Sat, May 20, 2017 - Page 9 News List

Choked by traffic, Bangkok revs up to challenge air pollution

By Thin Lei Win  /  BANGKOK, Thomson Reuters Foundation

Despite having the second-worst traffic congestion in the world after Mexico City, according to a global traffic index compiled by navigation company TomTom, Bangkok topped a 2015 list ranking popular tourist destinations on their air quality, from UK-based firm Airport Parking and Hotels.

It might not stay there for long.

“Since the 1990s, the number of automobiles is increasing, so you have more congestion and more sources of emission. That’s a big challenge,” said Bhichit Rattakul, who founded the Anti-Air Pollution and Environmental Protection Foundation a decade before being elected governor of Bangkok in 1996.

To combat this, the PCD has reached preliminary agreements to impose the Euro 5 standard, which further limits pollutants in fuel, by 2023 for oil refineries and by 2024 for vehicles in Thailand.

“The important thing is that the Thai government implements these policies with Thai industry,” said Teera Prasongchan, chair of the Thai Automotive Industry Association’s committee on technical issues and deputy general manager of Toyota Motor Thailand.

“That means we have to sit down and talk, and compromise with each other,” he added.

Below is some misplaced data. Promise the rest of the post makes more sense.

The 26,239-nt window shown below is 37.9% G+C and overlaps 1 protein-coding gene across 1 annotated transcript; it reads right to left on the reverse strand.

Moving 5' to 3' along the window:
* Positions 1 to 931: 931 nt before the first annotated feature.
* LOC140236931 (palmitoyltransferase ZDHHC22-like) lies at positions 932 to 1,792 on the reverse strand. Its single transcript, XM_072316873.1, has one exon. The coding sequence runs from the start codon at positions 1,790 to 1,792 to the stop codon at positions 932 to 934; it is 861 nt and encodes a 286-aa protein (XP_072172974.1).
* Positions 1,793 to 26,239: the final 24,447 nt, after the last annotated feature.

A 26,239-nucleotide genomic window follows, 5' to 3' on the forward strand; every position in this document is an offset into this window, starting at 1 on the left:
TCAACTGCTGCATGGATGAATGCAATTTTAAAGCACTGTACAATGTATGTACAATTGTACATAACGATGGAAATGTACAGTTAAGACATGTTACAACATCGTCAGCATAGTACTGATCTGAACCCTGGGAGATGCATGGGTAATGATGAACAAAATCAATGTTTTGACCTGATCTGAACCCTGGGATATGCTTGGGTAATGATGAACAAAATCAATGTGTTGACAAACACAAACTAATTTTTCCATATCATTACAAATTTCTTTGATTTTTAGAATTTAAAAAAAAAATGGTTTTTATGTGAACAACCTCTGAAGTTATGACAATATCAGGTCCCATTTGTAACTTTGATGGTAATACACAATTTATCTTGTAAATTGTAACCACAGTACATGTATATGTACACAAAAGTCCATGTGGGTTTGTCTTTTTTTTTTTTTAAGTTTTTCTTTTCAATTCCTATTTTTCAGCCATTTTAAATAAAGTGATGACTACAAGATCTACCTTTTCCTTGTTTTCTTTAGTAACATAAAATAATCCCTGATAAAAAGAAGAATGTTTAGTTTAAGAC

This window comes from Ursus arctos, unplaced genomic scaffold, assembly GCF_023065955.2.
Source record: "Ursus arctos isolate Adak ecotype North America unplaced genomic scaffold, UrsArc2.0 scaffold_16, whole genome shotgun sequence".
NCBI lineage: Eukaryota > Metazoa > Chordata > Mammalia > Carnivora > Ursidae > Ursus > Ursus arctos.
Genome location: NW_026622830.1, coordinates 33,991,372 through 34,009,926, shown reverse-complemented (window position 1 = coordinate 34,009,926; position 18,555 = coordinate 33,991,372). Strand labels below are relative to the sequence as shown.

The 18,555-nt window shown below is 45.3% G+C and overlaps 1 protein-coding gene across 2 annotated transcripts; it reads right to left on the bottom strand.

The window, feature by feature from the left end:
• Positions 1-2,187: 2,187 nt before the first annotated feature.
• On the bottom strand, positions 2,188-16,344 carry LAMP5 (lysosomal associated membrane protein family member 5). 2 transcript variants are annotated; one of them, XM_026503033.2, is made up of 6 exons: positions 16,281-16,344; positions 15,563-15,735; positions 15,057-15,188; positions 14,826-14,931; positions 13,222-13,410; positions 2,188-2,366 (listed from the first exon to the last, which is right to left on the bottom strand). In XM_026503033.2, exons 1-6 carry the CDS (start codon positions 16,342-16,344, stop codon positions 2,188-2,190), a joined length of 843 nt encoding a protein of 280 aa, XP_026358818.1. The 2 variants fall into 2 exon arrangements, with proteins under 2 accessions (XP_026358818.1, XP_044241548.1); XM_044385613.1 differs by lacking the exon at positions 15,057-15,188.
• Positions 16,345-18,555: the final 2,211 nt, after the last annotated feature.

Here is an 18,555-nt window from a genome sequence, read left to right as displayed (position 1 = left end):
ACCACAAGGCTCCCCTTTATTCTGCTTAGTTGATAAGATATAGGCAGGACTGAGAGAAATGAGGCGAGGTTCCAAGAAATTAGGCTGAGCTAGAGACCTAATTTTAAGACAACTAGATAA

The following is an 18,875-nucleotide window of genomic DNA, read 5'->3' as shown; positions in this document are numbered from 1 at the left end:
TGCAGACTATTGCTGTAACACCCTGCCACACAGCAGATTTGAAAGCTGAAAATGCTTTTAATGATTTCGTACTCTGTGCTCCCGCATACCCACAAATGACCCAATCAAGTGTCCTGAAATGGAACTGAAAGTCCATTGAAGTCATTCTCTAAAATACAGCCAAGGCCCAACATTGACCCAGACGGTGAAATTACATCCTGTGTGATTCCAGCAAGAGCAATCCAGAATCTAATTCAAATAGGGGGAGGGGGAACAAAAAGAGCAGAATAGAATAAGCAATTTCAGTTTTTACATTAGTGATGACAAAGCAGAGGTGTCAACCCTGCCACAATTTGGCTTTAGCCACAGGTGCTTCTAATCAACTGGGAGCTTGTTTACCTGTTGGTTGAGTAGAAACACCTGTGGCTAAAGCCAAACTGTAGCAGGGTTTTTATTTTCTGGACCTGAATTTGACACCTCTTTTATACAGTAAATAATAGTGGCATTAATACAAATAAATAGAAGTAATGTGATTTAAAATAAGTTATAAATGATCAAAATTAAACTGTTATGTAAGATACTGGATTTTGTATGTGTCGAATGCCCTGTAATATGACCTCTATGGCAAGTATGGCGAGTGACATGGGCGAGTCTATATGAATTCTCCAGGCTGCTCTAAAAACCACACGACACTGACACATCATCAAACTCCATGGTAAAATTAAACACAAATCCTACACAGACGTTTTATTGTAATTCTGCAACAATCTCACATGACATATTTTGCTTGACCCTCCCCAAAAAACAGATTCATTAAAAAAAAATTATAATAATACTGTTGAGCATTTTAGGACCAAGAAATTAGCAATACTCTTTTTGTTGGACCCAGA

Thailand has been using the Euro 4 standard since 2012, while the latest standard is Euro 6.

The upgrade in six to seven years might seem a long way off, but Supat, who has retired after working on air pollution issues for almost three decades, but still advises the PCD, said it pays to be patient.

The important thing is to “have a fixed and endorsed timeline,” he said.

Bangkok is an example of what other Southeast Asian cities can do to improve air quality, said Glynda Bathan-Baterina, deputy executive director of the Manila-based non-governmental organization Clean Air Asia.

Still, these “tailpipe solutions” only tackle emissions on a per unit, per vehicle basis, she added.

“The real solution is looking at a mass transport system that can bring massive numbers of people in and out of the city while encouraging them to leave their vehicles at home,” she said.

Bangkok is planning 12 more rapid transit train lines, but they will not be ready until 2029.

Other low-emission solutions, such as electric or hybrid cars, are still a rarity in Thailand. Teera said car manufacturers there are adopting a wait-and-see approach due to concerns over infrastructure and energy supply.

In the meantime, politicians and city leaders need to enforce higher air quality standards to keep residents safe and healthy, Bhichit said.

“The public can avoid the bad places, but ultimately, that’s not the direction the city should be moving in,” he said.

During Bhichit’s time in office, air pollution was so bad he put up signs urging people to avoid Silom Road in downtown Bangkok in the afternoon and cracked down on vehicles whose emissions exceeded standards.

“People were not happy with me. They drove to my house and blew their horns every morning. The automobile industry also made a big noise,” he said. “But I did not listen much.”

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